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August 2, 2000


federal habeas court may not issue the writ simply because that court concludes in its independent judgment that the relevant state-court decision applied clearly established federal law erroneously or incorrectly. Rather, that application must also be unreasonable." Id. at 1522.

Thus, following Williams, the power of a federal habeas court to grant a state prisoner's application with respect to claims adjudicated on the merits in state court is sharply circumscribed. The newly articulated standard prohibits a federal habeas court from substituting its own judgment for that of the state-court judge, requiring a great deal of deference to the state-court judgment. Moreover, the standard set forth in Williams abrogates the de novo review that was required under Brown v. Allen, 344 U.S. 443 (1953).*fn1

In the instant case, § 2254(d) applies to petitioner's claims for prosecutorial misconduct and ineffective assistance of counsel. These claims — which present questions of law or mixed questions of law and fact rather than pure fact issues — were raised in petitioner's pro se supplemental brief but were found to lack merit. See Salcedo, 666 N.Y.S.2d at 174. The fact that these claims were summarily dismissed does not alter my conclusion that they were adjudicated on the merits for purposes of § 2254(d). See, e.g., Thomas v. Taylor, 170 F.3d 466, 474 (4th Cir.), cert. denied, 527 U.S. 1016 (1999) ("[T]he phrase `adjudication on the merits' in section 2254(d) excludes only claims that were not raised in state court, and not claims that were decided in state court, albeit in summary fashion."); Thomas v. Davis, 192 F.3d 445, 455 (4th Cir. 1999) (§ 2254(d) applies to all claims adjudicated on the merits, i.e., "those claims substantively reviewed and finally determined as evidenced by the state court's issuance of a formal judgment or decree"); Hannon v. Cooper, 109 F.3d 330, 335 (7th Cir. 1997) (perfunctory state-court rulings are nonetheless evaluated pursuant to § 2254(d) for reasonableness).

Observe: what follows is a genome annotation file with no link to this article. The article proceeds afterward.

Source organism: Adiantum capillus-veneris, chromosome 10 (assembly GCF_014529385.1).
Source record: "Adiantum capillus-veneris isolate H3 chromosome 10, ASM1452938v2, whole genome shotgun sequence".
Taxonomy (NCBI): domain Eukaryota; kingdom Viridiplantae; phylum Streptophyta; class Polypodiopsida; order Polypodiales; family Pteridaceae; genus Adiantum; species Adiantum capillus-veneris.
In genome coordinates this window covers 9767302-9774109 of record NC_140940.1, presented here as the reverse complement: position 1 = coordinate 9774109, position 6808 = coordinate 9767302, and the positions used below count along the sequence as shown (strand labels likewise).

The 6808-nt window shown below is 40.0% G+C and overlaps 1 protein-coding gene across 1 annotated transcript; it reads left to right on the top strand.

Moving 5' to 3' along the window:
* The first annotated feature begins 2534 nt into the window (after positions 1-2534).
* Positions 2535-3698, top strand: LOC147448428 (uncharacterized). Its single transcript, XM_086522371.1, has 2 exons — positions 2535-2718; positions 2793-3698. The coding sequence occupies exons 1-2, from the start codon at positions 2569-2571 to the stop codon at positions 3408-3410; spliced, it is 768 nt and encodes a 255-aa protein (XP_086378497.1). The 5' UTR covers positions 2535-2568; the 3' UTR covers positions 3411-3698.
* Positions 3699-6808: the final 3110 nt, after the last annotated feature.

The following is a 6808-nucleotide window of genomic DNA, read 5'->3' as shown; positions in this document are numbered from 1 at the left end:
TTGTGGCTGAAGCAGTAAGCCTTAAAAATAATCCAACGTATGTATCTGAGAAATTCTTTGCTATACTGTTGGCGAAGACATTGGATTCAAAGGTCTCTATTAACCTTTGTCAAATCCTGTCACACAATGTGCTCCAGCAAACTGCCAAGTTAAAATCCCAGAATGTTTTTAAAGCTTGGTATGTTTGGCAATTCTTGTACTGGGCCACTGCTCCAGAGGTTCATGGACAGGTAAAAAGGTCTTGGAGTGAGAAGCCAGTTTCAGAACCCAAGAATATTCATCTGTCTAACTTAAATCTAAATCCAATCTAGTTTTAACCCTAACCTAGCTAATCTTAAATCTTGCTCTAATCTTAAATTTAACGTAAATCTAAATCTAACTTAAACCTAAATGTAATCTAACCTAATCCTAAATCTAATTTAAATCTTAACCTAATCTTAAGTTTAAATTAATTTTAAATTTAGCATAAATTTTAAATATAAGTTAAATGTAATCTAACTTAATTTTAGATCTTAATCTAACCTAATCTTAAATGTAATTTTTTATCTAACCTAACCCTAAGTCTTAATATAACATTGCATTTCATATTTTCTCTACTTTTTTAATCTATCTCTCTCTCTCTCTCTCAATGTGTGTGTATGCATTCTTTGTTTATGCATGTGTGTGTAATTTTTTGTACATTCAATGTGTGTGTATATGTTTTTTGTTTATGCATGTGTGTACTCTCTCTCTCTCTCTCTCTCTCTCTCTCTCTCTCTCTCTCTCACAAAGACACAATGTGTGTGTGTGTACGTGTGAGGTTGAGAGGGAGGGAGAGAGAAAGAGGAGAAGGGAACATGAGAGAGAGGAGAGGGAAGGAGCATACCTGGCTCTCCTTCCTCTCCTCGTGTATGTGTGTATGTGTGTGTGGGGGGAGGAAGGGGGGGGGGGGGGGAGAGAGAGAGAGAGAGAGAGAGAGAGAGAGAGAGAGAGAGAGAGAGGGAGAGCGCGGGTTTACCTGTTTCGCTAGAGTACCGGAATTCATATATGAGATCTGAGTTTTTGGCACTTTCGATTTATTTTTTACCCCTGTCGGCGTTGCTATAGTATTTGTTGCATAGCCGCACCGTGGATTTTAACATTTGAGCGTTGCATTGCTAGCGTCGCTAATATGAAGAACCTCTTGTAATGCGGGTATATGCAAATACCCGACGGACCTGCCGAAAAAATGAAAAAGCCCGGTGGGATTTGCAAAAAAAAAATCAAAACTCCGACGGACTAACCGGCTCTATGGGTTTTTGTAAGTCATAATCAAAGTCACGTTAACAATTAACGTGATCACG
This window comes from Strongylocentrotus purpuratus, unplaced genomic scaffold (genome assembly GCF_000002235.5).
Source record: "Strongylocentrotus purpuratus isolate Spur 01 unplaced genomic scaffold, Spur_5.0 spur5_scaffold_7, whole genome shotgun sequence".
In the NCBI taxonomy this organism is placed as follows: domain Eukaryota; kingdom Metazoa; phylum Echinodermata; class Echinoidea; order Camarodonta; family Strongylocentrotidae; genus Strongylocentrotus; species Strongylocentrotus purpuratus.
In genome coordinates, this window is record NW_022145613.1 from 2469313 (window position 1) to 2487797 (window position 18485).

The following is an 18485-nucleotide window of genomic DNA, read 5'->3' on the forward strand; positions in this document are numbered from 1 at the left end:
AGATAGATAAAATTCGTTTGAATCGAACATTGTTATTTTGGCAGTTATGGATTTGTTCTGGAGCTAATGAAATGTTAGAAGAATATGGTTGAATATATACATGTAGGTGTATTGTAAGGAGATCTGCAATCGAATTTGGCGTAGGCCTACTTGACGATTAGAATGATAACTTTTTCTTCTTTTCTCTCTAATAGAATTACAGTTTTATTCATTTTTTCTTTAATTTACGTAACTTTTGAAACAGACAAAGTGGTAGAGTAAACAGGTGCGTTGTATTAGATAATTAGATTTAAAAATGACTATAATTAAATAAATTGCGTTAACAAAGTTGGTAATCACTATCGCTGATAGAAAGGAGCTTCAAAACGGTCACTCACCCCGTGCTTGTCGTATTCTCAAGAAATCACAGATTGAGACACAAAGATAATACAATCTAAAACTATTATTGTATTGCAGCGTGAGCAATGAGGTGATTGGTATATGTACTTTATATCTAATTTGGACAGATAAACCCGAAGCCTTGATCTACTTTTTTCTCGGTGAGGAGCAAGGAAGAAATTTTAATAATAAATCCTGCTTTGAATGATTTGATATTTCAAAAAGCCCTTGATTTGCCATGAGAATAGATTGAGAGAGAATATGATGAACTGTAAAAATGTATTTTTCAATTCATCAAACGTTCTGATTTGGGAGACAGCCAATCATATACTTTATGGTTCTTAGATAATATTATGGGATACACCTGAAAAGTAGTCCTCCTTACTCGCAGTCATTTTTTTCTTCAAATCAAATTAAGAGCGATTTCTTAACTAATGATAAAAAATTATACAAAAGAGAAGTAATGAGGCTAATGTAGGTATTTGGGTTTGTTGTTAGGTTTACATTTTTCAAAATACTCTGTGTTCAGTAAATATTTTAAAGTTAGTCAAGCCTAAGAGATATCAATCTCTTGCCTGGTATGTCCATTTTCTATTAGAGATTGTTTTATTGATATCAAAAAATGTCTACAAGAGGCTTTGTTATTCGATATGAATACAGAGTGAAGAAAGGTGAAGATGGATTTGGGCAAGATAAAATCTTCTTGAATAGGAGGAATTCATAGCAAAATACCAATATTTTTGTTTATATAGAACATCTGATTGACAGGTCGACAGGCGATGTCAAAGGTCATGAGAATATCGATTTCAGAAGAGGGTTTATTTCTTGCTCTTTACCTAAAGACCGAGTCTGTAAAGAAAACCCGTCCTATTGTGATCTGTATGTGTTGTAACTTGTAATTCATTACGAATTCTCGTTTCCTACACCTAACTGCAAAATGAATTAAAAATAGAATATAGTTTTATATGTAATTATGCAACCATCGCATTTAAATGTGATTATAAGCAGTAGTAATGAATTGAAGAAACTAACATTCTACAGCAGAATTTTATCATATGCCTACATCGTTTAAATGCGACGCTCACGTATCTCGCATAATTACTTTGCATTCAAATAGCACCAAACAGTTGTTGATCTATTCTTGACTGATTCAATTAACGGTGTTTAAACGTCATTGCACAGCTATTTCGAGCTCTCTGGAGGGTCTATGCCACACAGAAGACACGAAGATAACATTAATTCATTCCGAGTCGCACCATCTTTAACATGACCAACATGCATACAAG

Summary dismissal makes it more difficult, however, to review the state court's application of federal law, thus lessening the practical significance of the new standard. See Weeks v. Angelone, 4 F. Supp.2d 497, 522 (E.D.Va. 1998) ("In cases where there is no indication of how the state court came to its decision, it will obviously be more difficult for the federal court to judge whether the ultimate determination involved an unreasonable application of federal law."), appeal denied and pet. dismissed, 176 F.3d 249 (4th Cir. 1999). Nonetheless, this added difficulty does not abrogate the standard of heightened deference. A federal habeas court must review the state court ruling to determine whether there is a violation of the United States Constitution. See Edwards v. Murphy, 96 F. Supp.2d 31, 42 (D.Mass. 2000); see also Cardwell, 151 F.3d at 339 (where the state court decision fails to articulate any rationale for its adverse determination of petitioner's claim, federal habeas court cannot review state court's "application of clearly established Federal law" but must independently ascertain whether the record reveals a constitutional violation). In effect, where a state court summarily dismisses a petitioner's habeas claim, a federal habeas court is forced to engage in a type of de novo review — one which considers the facts of petitioner's case anew but employs the more deferential reasonableness standard described above.